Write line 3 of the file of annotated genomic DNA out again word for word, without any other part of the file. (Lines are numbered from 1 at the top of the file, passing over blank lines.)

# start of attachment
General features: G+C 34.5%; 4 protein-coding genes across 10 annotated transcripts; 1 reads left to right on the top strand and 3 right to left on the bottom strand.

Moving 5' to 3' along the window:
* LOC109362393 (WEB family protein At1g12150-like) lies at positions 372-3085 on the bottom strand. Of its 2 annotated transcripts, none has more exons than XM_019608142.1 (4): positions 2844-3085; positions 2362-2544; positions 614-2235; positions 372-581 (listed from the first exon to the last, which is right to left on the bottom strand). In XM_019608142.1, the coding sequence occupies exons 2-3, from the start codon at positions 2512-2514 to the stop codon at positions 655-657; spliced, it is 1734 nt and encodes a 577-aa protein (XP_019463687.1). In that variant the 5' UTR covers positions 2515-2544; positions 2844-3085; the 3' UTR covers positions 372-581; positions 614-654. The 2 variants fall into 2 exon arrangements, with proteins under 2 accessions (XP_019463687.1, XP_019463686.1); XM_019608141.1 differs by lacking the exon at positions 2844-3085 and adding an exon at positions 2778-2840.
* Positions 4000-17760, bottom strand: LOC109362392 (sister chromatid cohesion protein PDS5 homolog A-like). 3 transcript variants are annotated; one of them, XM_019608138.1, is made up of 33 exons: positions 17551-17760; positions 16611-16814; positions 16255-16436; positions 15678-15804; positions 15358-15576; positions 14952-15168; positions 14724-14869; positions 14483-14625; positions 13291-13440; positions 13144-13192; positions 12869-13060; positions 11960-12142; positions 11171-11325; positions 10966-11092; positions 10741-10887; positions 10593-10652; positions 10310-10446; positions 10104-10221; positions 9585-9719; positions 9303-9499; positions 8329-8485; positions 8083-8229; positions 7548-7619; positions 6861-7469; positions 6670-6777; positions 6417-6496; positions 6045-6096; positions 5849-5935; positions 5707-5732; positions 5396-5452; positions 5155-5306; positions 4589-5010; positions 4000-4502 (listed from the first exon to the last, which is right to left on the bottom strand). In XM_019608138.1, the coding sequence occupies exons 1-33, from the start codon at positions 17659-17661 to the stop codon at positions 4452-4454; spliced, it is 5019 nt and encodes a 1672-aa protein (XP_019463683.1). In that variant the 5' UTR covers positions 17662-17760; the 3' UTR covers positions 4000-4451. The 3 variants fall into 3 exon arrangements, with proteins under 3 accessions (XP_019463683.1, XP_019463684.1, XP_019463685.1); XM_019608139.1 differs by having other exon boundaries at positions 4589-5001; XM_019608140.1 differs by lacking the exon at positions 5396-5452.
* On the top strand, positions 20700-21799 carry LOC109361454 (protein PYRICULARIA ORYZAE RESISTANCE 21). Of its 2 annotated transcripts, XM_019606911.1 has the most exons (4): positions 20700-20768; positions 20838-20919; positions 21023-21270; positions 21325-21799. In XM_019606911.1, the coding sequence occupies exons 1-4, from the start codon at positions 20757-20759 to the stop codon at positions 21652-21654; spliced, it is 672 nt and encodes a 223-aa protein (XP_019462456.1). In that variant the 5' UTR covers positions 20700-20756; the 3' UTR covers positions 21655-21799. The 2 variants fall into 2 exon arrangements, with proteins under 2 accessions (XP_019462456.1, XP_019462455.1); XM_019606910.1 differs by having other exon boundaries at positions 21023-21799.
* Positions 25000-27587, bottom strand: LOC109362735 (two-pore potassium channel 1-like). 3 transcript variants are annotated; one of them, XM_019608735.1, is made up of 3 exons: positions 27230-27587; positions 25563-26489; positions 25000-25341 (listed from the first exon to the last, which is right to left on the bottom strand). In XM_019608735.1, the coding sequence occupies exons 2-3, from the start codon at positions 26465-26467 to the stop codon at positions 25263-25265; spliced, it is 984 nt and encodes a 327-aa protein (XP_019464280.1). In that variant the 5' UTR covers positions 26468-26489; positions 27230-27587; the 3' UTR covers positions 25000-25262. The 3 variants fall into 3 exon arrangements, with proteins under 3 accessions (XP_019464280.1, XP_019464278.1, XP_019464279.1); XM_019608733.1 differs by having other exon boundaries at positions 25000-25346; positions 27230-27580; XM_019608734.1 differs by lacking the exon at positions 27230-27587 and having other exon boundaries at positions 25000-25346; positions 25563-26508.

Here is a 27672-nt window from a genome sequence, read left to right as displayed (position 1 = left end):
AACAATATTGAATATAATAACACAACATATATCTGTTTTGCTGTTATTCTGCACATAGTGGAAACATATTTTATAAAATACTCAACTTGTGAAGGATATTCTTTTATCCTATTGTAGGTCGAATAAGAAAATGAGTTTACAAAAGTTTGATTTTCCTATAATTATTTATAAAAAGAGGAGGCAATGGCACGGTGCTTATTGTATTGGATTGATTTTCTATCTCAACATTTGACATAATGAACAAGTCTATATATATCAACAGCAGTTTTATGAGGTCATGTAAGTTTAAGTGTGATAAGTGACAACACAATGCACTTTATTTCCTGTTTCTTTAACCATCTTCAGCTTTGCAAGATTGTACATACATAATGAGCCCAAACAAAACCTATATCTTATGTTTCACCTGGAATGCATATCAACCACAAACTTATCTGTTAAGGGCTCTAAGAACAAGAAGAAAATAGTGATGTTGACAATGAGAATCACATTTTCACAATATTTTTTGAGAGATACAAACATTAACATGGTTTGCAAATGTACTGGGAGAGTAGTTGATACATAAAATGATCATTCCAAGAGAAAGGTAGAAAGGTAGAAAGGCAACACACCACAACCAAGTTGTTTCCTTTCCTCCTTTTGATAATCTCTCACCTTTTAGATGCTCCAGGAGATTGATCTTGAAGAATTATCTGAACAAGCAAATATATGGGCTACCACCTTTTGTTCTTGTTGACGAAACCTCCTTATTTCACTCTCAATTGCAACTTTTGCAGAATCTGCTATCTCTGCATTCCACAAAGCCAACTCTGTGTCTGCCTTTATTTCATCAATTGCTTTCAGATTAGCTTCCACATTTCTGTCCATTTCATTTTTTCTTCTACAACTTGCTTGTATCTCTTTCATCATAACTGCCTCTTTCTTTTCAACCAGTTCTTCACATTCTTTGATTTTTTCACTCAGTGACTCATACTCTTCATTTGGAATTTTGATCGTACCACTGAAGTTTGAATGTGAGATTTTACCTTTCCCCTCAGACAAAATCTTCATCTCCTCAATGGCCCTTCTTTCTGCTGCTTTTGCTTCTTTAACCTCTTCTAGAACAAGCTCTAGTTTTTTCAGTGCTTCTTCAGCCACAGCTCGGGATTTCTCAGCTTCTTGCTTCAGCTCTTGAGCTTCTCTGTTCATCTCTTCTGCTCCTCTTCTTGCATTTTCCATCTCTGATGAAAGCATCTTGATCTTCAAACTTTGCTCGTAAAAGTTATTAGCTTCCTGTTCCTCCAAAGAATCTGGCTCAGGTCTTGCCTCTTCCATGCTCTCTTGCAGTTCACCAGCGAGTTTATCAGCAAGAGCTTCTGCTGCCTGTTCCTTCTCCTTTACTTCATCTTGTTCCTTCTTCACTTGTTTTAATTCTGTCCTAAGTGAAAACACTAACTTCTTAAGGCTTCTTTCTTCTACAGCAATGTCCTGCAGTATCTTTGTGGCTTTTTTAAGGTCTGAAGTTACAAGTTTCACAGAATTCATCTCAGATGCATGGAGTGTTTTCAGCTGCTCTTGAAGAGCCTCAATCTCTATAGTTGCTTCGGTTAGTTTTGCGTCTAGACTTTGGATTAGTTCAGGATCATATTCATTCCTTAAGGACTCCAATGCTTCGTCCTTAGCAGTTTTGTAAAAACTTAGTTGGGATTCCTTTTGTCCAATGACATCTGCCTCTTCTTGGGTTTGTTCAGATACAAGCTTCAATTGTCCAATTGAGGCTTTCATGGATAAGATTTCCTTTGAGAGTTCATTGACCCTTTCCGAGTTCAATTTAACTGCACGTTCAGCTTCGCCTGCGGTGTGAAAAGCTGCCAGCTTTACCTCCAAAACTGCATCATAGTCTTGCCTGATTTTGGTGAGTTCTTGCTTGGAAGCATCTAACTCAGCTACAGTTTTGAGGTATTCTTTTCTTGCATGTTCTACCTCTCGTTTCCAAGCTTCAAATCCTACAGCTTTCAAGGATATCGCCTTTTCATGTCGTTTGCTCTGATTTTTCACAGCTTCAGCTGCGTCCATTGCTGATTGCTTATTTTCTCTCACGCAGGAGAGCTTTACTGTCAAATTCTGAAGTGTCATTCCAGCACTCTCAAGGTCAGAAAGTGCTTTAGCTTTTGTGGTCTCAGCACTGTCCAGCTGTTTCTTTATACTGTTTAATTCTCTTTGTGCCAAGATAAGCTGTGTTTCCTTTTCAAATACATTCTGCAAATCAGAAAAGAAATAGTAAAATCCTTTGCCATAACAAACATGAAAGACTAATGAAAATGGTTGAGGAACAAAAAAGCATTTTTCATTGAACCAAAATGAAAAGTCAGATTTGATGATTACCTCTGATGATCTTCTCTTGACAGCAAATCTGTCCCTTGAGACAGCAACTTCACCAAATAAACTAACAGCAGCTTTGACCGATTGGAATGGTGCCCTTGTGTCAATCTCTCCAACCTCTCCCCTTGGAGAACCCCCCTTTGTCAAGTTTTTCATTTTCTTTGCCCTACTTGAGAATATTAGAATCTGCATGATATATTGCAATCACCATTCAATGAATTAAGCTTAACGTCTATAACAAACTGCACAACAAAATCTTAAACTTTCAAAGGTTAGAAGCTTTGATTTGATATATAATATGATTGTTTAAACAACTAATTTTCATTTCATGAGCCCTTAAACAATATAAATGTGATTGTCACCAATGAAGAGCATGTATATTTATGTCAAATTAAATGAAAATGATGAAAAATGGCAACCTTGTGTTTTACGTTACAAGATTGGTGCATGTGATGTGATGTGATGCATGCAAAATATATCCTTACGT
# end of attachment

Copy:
* LOC109362393 (WEB family protein At1g12150-like) lies at positions 372-3085 on the bottom strand. Of its 2 annotated transcripts, none has more exons than XM_019608142.1 (4): positions 2844-3085; positions 2362-2544; positions 614-2235; positions 372-581 (listed from the first exon to the last, which is right to left on the bottom strand). In XM_019608142.1, the coding sequence occupies exons 2-3, from the start codon at positions 2512-2514 to the stop codon at positions 655-657; spliced, it is 1734 nt and encodes a 577-aa protein (XP_019463687.1). In that variant the 5' UTR covers positions 2515-2544; positions 2844-3085; the 3' UTR covers positions 372-581; positions 614-654. The 2 variants fall into 2 exon arrangements, with proteins under 2 accessions (XP_019463687.1, XP_019463686.1); XM_019608141.1 differs by lacking the exon at positions 2844-3085 and adding an exon at positions 2778-2840.